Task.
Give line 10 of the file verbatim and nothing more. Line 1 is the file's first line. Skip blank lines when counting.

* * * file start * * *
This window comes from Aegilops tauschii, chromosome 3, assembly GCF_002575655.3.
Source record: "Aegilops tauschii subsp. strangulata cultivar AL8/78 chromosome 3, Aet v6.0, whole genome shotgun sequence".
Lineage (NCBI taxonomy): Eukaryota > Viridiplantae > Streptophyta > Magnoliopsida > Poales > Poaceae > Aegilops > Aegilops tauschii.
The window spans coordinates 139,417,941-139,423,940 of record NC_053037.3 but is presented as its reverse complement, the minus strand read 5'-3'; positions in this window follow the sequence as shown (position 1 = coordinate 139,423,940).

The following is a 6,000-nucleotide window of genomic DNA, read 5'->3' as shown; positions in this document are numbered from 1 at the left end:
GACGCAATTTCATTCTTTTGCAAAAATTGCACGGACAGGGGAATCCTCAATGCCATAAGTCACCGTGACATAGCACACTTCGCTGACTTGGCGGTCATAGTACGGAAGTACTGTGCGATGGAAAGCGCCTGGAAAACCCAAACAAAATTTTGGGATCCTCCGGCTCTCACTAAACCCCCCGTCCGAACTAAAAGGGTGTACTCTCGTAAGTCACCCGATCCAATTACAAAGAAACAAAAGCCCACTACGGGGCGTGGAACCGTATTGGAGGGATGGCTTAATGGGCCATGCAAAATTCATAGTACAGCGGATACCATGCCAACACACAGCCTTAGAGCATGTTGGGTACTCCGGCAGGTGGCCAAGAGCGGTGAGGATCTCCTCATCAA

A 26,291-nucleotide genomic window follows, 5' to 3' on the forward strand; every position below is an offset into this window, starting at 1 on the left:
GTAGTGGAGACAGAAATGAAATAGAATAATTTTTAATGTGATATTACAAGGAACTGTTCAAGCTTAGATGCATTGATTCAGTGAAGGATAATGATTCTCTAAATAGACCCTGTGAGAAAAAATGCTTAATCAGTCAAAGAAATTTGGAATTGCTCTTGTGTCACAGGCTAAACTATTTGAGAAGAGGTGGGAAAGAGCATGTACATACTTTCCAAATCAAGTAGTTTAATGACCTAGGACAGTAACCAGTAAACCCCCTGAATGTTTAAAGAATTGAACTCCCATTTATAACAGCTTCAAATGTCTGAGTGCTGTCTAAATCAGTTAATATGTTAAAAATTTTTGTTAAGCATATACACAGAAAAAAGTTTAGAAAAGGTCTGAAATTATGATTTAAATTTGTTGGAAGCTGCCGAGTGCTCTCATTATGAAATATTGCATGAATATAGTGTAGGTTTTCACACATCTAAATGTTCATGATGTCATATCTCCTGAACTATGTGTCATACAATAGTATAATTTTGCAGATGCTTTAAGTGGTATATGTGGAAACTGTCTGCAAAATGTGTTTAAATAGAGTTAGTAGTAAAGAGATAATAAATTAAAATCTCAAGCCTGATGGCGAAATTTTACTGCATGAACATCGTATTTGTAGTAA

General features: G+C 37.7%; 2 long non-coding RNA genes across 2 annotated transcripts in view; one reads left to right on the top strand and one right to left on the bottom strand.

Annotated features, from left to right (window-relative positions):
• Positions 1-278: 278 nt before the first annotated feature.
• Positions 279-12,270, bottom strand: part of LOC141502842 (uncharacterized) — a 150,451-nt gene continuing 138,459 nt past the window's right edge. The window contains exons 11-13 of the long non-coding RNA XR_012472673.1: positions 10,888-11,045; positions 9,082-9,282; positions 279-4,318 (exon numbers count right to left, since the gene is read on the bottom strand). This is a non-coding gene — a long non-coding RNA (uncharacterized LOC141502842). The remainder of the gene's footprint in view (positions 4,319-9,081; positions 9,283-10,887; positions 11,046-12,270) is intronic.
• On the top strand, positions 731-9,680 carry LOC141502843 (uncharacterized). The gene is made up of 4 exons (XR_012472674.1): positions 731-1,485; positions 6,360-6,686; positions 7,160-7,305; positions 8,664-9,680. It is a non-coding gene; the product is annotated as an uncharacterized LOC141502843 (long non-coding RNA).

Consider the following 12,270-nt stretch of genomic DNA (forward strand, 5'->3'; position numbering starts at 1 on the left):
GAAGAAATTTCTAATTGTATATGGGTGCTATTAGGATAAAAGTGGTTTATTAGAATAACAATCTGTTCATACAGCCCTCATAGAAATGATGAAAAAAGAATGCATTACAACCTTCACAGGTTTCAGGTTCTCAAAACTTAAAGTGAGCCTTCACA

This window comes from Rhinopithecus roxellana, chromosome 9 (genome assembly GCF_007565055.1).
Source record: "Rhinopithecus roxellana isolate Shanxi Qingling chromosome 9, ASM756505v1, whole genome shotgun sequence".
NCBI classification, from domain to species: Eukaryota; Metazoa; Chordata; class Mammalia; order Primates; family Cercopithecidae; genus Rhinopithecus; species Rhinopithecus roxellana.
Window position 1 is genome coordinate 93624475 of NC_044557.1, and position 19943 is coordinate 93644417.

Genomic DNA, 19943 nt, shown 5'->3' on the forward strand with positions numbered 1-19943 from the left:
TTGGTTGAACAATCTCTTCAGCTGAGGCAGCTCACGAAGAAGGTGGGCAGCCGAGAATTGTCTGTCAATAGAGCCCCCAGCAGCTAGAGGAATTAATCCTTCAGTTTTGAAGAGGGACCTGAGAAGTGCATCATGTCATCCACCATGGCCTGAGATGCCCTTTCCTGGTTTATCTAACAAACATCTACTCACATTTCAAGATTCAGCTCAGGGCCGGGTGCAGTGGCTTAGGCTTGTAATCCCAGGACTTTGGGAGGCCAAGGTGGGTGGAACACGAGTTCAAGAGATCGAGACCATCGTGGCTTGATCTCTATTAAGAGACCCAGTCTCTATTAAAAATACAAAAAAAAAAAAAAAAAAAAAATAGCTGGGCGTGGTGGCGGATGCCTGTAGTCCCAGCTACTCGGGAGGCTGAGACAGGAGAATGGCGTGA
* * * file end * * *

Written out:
Annotated features, from left to right (window-relative positions):